Hospital operator Tenet Healthcare Corp, will buy smaller rival Vanguard Health Systems Inc. for about $1.73 billion plus the assumption of debt to expand into new geographies. The deal is further evidence of consolidation being driven by U.S. President Barack Obama's health care overhaul, Reuters reported.

 

"This acquisition will take Tenet into new geographic markets, expand the breadth of our service offerings, diversify our earnings sources and increase the benefits we expect to realize under health care reform," Tenet CEO Trevor Fetter said in a statement.

 

U.S. hospital stocks have rallied this year as investors expect the companies to benefit as more Americans are covered by health insurance and hospitals lose less money treating the uninsured.

 

From 2007 through 2012, 551 hospitals were part of mergers or acquisitions, according to a recent report by the American Hospital Association. There were 316 transactions, with most involving one or two hospitals. From a low of 36 transactions in 2009, the number increased to 49 in 2010, 69 in 2011 and 71 in 2012.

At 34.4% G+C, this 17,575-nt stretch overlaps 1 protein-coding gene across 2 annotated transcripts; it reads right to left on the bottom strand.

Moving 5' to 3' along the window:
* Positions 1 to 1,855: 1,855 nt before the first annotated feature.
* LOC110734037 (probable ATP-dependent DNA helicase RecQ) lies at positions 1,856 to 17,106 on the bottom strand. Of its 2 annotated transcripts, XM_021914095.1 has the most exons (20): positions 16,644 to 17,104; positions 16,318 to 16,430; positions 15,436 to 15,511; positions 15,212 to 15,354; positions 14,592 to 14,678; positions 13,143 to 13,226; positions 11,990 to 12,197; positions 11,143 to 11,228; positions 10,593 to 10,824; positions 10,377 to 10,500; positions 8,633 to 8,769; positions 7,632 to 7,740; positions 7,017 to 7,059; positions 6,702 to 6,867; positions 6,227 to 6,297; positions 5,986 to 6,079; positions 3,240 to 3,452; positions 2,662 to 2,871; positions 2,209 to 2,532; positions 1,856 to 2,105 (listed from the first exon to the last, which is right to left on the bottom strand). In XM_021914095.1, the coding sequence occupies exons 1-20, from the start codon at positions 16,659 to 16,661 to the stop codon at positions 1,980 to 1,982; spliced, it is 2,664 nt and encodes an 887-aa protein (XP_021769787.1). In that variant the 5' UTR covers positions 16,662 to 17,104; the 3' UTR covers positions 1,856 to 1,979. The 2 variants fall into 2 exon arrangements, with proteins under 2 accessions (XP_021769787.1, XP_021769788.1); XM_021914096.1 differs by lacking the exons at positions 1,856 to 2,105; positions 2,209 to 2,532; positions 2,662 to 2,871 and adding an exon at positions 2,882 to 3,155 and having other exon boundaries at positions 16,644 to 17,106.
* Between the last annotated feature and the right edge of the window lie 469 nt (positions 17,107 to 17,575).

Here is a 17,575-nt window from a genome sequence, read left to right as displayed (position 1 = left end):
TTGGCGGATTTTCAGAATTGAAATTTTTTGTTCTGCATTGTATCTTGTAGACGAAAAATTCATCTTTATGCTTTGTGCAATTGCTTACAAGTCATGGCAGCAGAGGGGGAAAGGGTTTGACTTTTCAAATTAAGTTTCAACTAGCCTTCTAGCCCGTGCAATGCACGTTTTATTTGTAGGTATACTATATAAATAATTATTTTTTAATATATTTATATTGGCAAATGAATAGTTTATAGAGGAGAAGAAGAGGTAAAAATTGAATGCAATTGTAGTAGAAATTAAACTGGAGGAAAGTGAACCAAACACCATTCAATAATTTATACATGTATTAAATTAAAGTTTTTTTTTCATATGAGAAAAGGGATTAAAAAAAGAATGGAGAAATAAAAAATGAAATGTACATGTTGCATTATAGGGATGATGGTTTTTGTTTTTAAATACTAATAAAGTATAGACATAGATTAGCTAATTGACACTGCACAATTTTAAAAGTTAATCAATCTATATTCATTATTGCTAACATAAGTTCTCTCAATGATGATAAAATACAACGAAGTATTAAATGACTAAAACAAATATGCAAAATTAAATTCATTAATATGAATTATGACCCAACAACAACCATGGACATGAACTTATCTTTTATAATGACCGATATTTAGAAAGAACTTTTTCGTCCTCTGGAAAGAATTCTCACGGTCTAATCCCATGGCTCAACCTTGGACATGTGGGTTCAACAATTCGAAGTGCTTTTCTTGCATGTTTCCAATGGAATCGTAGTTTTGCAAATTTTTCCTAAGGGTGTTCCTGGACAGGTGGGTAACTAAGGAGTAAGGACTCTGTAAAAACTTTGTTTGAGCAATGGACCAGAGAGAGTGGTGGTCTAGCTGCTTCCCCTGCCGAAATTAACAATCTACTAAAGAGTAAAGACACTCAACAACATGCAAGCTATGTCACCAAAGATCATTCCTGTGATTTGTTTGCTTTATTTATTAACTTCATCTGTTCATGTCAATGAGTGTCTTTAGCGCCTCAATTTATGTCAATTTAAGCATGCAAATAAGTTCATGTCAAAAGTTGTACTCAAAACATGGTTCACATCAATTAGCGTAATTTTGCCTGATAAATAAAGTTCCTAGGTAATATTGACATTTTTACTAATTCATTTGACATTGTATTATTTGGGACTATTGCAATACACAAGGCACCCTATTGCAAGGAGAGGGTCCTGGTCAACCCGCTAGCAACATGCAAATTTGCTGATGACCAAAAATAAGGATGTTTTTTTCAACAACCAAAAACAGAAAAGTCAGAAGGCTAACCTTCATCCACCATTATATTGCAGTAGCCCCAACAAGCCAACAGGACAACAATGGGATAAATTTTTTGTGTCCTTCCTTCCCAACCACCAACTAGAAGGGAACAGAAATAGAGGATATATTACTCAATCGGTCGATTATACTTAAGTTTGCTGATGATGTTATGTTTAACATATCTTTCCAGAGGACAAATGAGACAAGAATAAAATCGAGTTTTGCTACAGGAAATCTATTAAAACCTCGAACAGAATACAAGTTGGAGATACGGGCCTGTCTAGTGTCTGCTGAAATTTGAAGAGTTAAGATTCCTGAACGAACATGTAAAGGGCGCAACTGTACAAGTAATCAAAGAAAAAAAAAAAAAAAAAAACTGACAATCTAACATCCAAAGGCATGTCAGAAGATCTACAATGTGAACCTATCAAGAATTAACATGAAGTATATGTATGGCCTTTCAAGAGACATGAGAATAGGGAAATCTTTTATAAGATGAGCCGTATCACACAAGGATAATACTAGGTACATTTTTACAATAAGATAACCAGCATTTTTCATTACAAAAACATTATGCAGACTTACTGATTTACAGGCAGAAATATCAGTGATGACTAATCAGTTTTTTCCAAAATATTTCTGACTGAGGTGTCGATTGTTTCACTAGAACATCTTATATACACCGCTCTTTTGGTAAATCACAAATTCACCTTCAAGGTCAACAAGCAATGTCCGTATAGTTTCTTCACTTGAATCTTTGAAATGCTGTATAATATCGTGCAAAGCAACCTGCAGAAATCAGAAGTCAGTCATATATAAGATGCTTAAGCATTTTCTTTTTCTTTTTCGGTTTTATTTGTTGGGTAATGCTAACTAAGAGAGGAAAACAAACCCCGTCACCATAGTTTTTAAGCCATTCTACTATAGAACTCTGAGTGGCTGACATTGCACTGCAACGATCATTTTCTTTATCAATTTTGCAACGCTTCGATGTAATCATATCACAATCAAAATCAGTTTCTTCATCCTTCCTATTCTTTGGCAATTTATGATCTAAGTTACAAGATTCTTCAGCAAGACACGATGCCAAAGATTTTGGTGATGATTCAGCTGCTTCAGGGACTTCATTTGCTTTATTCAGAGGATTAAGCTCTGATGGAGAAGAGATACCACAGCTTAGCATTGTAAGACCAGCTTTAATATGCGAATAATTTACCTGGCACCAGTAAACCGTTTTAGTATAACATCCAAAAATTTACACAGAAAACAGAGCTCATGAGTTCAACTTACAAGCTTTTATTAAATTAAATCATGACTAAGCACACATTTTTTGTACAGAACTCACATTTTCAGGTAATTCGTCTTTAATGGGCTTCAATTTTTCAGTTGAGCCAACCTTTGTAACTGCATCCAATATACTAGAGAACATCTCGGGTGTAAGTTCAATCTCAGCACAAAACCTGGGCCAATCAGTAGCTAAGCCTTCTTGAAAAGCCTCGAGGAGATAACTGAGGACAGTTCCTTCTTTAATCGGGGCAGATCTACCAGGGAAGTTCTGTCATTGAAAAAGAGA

Tenet, based in Dallas, operates 49 hospitals and 122 free-standing outpatient centers hospitals in California, Texas, Pennsylvania and several states in the Southeast.

 

Nashville-based Vanguard owns and operates 28 acute care and specialty hospitals in the Midwest, the South and Massachusetts. Founded in 1997, Vanguard was taken private in 2004 by a group led by the Blackstone Group, which is still its largest shareholder with a 38 percent stake.

 

The acquisition opens "an important new avenue of growth among not-for-profit health systems where Vanguard has built a tremendous reputation for being a creative strategic partner," Fetter said in the statement. "At this time of unprecedented change in health care, we believe the combined company will be well-positioned to lead the transformation."

 

The Vanguard acquisition would be the company's biggest since it bought American Medical Holdings for $3.35 billion in 1994.